I read Nothing to Envy: Ordinary Lives of North Koreans over the holiday. It’s been on my list of books to buy for a long while, but it was only acquired during an early December raid on Powell’s — which turned out to be great timing because, unrelated, the death of Kim Jong-Il soon followed.
Anyway, I devoured Nothing to Envy in two days, and in fact I would have read it faster if I hadn’t been sick with a lousy cold and slammed with work at the same time — it was a page turner.
I’ve been considering why it was so compelling. Barbara Demick imparts an astounding amount of information about North Korean politics, economics, diet, language, social structure, prisons, markets, almost without the reader noticing, so caught up are we in the stories of the characters.
When I looked at it again, pencil in hand, I realized that the whole book is actually framed around a doomed love story between two North Koreans, with other characters’ stories woven in between.
The thing I find so interesting about this is that Demick lets reader knows very early — page 9 — that the love story won’t have a happy ending. So the tension that sustains this book isn’t a sappy will-the-boy-get-the-girl. The tension comes from wondering how this relationship will unfold and unravel, and what it will all mean.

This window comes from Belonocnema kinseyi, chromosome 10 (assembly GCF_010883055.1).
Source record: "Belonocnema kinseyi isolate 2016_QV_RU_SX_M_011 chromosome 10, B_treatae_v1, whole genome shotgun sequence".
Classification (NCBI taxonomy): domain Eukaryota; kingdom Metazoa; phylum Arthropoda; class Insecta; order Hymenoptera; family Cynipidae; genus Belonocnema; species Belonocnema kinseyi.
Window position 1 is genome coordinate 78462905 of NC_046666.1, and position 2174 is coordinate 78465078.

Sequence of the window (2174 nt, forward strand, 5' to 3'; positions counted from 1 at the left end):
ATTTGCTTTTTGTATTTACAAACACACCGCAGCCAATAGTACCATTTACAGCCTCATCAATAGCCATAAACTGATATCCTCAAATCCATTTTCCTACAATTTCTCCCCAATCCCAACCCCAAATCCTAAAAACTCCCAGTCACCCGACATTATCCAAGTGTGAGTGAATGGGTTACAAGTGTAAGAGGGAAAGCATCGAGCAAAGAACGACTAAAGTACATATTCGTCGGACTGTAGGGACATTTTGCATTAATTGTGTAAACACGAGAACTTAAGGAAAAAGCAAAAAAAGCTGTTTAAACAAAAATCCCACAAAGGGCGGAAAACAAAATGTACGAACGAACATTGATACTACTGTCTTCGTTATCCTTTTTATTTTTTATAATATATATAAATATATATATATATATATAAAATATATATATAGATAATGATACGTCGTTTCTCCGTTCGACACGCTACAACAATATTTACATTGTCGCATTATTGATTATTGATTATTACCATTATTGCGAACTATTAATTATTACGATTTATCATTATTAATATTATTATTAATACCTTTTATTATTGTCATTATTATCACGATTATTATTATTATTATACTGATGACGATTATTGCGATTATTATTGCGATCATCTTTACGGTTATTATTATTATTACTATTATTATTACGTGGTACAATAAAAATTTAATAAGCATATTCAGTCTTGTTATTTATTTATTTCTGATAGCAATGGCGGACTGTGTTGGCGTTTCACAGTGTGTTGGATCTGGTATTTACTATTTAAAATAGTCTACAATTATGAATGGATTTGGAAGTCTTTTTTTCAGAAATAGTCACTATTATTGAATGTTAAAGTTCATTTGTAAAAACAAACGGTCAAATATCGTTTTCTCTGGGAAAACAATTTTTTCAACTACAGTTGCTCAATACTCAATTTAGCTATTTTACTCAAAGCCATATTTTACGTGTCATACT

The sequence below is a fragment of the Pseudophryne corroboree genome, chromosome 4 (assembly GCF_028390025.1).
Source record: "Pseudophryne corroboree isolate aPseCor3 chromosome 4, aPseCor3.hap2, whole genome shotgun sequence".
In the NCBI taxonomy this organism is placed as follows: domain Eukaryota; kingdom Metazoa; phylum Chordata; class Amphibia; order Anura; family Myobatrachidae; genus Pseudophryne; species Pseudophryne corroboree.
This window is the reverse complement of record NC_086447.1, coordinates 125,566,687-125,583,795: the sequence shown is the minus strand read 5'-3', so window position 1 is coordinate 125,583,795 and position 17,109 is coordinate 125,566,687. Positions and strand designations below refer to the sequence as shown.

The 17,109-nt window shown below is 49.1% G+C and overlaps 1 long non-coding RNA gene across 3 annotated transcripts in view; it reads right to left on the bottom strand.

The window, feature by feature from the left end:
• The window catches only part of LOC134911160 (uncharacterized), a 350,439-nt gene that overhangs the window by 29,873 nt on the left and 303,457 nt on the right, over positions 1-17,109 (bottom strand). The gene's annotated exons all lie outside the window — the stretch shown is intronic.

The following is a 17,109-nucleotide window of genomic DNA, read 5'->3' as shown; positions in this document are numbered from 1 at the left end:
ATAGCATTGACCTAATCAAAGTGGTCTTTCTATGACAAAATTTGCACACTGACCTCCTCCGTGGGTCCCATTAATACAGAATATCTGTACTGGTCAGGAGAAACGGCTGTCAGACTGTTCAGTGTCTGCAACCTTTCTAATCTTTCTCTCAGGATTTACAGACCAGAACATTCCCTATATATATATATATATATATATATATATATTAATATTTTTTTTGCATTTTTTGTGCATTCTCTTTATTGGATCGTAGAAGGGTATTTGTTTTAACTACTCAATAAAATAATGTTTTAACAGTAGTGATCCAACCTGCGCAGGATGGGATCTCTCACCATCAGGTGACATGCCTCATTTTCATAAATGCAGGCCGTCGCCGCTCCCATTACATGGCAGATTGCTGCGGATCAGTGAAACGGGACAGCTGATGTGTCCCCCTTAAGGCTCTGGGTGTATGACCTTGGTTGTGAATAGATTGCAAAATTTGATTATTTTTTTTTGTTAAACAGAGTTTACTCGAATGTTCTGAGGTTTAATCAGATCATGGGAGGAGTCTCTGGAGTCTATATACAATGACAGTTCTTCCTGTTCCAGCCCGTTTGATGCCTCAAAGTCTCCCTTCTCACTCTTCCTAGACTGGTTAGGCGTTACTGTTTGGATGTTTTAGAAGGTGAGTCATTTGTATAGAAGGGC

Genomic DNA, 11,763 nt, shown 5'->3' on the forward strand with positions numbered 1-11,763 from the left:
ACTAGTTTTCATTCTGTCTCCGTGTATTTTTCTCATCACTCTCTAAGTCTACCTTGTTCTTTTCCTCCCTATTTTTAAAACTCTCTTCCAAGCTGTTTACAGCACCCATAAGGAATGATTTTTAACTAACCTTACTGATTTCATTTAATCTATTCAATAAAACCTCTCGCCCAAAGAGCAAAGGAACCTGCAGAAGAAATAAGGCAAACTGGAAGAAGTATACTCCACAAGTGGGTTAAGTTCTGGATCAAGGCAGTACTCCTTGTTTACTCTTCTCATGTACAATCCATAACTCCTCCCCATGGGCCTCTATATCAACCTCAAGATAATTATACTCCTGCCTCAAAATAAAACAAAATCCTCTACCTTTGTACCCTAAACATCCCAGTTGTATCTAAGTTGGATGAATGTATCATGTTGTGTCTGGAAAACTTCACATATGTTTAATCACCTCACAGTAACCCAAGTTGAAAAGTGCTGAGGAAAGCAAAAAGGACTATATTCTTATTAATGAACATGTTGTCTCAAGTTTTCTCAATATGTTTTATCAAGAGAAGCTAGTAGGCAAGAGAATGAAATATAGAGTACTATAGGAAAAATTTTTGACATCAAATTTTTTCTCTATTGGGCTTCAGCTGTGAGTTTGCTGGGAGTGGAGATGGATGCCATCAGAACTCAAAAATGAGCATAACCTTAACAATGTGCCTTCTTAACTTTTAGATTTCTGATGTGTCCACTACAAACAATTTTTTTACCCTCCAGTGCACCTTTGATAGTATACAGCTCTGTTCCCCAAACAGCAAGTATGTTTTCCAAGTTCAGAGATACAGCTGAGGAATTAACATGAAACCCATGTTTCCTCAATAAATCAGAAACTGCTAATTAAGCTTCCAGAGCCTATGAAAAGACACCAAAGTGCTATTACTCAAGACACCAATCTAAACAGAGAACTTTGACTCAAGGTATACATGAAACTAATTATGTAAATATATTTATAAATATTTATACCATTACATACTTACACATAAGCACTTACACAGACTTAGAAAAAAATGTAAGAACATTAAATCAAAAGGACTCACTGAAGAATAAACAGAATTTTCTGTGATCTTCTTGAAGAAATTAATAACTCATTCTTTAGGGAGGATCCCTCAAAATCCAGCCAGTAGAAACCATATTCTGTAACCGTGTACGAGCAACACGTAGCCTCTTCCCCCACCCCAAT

It’s a device she uses on a smaller scale with other characters, too. I admire this for a few reasons — first, because it works; second, because it reduces the amount of work the reader must do to keep up — these are complicated stories; third, it strikes me as fundamentally honest. The writer knows how the story is going to end, and while readers don’t want the whole story thrown at them all at once, it’s refreshing to see the authorial strategy on the table. Once you’re re-reading the book, that is — there’s no way to catch any of this on the first go.
In her acknowledgments, Demick thanks John Hersey, who was her teacher (a very subtle way of saying she went to Yale, I suppose). She says that Hiroshima was an inspiration as she wrote her book — which has now led me to re-read Hiroshima. I’m in the midst of it now, too soon to say anything at all about it, but I’m curious to see if I can find the inspiration for one remarkable book in another.